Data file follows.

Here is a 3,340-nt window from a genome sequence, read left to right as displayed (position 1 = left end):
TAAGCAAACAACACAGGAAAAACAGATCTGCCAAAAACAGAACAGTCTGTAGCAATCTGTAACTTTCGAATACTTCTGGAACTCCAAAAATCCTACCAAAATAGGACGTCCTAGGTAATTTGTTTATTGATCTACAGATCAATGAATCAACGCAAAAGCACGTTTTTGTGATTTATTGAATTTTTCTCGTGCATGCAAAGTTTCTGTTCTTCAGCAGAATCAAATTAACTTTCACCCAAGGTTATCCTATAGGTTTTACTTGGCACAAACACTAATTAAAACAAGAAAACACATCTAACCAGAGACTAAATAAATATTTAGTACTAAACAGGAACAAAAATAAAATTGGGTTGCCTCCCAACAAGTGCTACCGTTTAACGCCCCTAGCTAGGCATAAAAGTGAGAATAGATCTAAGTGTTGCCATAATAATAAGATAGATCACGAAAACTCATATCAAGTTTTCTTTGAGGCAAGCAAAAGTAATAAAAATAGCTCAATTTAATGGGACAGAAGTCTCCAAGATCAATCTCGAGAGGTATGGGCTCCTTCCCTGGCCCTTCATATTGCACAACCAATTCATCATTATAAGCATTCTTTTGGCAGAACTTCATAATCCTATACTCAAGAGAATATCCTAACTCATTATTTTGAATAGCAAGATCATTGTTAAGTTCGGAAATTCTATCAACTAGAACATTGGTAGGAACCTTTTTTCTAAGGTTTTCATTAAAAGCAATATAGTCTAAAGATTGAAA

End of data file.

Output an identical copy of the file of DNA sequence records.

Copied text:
Here is a 3,340-nt window from a genome sequence, read left to right as displayed (position 1 = left end):
TAAGCAAACAACACAGGAAAAACAGATCTGCCAAAAACAGAACAGTCTGTAGCAATCTGTAACTTTCGAATACTTCTGGAACTCCAAAAATCCTACCAAAATAGGACGTCCTAGGTAATTTGTTTATTGATCTACAGATCAATGAATCAACGCAAAAGCACGTTTTTGTGATTTATTGAATTTTTCTCGTGCATGCAAAGTTTCTGTTCTTCAGCAGAATCAAATTAACTTTCACCCAAGGTTATCCTATAGGTTTTACTTGGCACAAACACTAATTAAAACAAGAAAACACATCTAACCAGAGACTAAATAAATATTTAGTACTAAACAGGAACAAAAATAAAATTGGGTTGCCTCCCAACAAGTGCTACCGTTTAACGCCCCTAGCTAGGCATAAAAGTGAGAATAGATCTAAGTGTTGCCATAATAATAAGATAGATCACGAAAACTCATATCAAGTTTTCTTTGAGGCAAGCAAAAGTAATAAAAATAGCTCAATTTAATGGGACAGAAGTCTCCAAGATCAATCTCGAGAGGTATGGGCTCCTTCCCTGGCCCTTCATATTGCACAACCAATTCATCATTATAAGCATTCTTTTGGCAGAACTTCATAATCCTATACTCAAGAGAATATCCTAACTCATTATTTTGAATAGCAAGATCATTGTTAAGTTCGGAAATTCTATCAACTAGAACATTGGTAGGAACCTTTTTTCTAAGGTTTTCATTAAAAGCAATATAGTCTAAAGATTGAAA